2. The built-in blockchain client encrypts the document using the patient’s public key and connects to the blockchain to transmit the document. 
  3. The C-CDA document, along with metadata about the document’s source and subject, is committed as a transaction to the blockchain. The nodes of the blockchain network use a consensus algorithm to determine the transaction’s validity, and when a quorum of nodes agrees to the change, it is permanently committed to the public ledger.
  4. The blockchain stores all documents for all patients.
  5. The PHR client connects to the blockchain and downloads all documents for the patient. The documents are decrypted using the patient’s private key.
  6. The patient views the documents and shares them with other providers. 

Next, with that architecture/data-flow description in mind, consider this first option for connecting an EHR’s view/download/transmit function to a blockchain-based PHR.

OPTION 1: EHR vendors implement a blockchain client within their EHR softwarethat communicates health information directly and automatically to the blockchain-based PHR (per the architecture/data-flow description above). This would be the preferred option, but it requires effort and cooperation on the part of EHR vendors and is unlikely to occur without regulation or incentives.

After that, consider these additional options:

OPTION 2: EHR vendors use existing protocols—such as REST, SOAP, or direct messaging—to send health information to a blockchain-based PHR, which is equipped to receive data according to these standards. This would mean that the blockchain-based PHR would need to be (1) able to handle these communication protocols and (2) configured to receive documents from various sources. Such functionality is somewhat heavyweight for a blockchain-based system, which is conceived as a simple electronic transaction ledger.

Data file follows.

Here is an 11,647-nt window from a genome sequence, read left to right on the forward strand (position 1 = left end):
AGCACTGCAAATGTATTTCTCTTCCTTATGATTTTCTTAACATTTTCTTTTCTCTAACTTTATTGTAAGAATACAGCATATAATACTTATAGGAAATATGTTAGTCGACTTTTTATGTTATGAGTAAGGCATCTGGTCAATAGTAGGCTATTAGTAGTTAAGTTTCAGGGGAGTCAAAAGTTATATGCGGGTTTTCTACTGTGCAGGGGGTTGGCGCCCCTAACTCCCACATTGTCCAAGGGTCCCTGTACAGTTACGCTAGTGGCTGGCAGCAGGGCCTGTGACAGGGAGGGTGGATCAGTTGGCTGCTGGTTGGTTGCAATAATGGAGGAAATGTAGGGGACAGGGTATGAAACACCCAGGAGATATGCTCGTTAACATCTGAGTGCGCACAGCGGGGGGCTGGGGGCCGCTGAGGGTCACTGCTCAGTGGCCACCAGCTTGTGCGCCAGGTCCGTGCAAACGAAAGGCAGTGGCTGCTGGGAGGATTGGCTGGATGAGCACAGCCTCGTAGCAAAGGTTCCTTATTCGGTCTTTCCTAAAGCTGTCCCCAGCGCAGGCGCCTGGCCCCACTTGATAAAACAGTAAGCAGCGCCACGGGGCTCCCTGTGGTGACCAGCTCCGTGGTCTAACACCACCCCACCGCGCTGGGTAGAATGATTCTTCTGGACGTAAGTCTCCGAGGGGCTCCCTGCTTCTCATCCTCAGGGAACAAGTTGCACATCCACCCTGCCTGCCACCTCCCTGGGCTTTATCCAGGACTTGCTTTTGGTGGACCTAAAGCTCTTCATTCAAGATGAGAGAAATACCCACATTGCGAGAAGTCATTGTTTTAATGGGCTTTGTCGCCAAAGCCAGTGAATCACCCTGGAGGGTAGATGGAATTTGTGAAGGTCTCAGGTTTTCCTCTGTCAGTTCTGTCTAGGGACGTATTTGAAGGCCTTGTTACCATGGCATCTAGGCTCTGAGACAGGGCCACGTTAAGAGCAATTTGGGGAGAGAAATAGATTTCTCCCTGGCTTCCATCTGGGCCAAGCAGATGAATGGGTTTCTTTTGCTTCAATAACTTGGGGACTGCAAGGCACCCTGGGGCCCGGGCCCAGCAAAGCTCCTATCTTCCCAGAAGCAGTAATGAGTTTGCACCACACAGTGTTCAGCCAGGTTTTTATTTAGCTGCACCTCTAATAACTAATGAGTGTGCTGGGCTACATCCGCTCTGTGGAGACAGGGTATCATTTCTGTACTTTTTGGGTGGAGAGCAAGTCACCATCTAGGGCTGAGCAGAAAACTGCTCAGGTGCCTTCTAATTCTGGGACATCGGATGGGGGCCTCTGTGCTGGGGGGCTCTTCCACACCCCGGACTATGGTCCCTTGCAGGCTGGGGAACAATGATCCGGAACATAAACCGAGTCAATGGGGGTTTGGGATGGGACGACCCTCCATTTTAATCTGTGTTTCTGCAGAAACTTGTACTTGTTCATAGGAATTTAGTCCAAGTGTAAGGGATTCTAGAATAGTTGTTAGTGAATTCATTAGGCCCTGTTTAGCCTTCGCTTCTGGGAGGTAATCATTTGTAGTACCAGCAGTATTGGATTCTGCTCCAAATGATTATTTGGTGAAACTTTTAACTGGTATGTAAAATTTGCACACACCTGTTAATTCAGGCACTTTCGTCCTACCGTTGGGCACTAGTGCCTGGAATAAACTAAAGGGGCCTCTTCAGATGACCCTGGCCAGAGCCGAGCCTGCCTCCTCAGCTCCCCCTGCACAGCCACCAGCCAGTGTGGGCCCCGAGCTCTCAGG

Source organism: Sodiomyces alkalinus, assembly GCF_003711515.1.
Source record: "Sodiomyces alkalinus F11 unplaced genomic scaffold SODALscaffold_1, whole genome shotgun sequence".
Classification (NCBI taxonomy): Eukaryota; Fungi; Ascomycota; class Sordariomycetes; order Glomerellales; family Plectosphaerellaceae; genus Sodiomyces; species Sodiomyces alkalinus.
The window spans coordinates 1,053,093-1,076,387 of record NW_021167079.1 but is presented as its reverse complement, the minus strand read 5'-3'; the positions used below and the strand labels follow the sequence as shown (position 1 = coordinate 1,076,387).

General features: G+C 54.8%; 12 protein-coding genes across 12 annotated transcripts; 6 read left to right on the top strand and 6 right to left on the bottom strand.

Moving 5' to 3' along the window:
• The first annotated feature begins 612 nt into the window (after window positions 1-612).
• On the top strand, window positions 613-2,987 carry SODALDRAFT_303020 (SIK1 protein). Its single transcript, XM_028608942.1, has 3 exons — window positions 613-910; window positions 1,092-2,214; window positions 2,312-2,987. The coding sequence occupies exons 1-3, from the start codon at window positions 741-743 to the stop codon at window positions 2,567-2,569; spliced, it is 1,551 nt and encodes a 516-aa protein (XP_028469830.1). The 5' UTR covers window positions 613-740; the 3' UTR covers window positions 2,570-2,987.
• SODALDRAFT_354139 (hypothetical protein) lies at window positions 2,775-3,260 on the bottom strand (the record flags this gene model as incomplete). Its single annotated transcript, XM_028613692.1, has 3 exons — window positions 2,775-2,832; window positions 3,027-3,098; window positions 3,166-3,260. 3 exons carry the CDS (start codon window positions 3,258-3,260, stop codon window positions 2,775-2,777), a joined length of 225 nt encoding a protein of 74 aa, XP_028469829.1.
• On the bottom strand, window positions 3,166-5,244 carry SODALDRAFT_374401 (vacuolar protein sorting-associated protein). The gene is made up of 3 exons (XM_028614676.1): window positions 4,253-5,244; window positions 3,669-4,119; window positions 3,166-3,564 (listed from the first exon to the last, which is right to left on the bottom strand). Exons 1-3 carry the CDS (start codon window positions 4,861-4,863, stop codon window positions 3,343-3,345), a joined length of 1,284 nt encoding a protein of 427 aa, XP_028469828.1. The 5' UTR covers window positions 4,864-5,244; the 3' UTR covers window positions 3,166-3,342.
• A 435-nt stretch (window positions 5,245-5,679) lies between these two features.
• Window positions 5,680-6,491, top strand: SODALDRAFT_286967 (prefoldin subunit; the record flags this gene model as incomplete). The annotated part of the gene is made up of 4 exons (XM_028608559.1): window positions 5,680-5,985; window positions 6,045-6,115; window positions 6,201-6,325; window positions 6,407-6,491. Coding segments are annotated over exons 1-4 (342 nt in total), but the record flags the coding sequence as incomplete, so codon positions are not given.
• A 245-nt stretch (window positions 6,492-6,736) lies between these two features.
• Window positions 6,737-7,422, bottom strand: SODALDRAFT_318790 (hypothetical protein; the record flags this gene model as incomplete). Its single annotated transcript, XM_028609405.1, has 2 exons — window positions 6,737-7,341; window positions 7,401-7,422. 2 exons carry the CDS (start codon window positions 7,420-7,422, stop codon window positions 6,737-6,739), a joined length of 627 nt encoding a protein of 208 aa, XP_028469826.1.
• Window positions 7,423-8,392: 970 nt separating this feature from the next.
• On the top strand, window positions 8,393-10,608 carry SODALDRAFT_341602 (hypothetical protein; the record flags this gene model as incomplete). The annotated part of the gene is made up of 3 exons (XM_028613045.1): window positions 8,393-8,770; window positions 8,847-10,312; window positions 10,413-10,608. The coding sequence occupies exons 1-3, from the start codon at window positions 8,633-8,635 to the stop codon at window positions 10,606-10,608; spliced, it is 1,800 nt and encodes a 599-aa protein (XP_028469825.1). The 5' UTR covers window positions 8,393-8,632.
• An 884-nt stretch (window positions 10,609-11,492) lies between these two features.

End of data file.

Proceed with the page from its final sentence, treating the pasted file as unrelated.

OPTION 3: Patients continue to receive their health information through existing patient portals and then forward or upload the documents to the blockchain-based PHR. This “lowest common denominator” method will work in all cases, but it relies on the extra, manual step of the patient acting as an intermediary. In a worst-case scenario, this will result in incomplete records if the patient does not complete that manual step.

This last option is the simplest scenario and the easiest to implement. The feasibility of the other two options depends on the willingness of EHR vendors. For systems other than EHRs, the situation is somewhat less clear. Conceptually, there are ways to split the stream of data coming out of these systems and send a copy to the blockchain-based PHR. However, the economics and regulatory issues involved may complicate and delay the implementation of those efforts.

Finally, and for simplicity’s sake, please note that the architecture/data-flow description above imagines the PHR as storing data in a blockchain. However, it should be noted that a real-world implementation would not actually store patient data in quite that manner.

One reason is that blockchain implementations are optimised for small transactions, not the large healthcare documents a PHR needs to store. More importantly, even today’s strongest encryption will be vulnerable to future attacks as computer processing power increases over time, meaning it shouldn’t be used to permanently store patient information.

Simply put, the actual implementation would be somewhat more complex than what’s described in this blog post, storing only anonymous pointers in the blockchain while the patient data remains securely stored off-chain.

Blockchain provides the potential for patients to easily aggregate their healthcare records from multiple sources and ensure the security and provenance of the data, which is an important feature of a successful PHR.

However, it is not to be mistaken as a solution just yet. Only time will tell if blockchain is the missing piece of the PHR puzzle.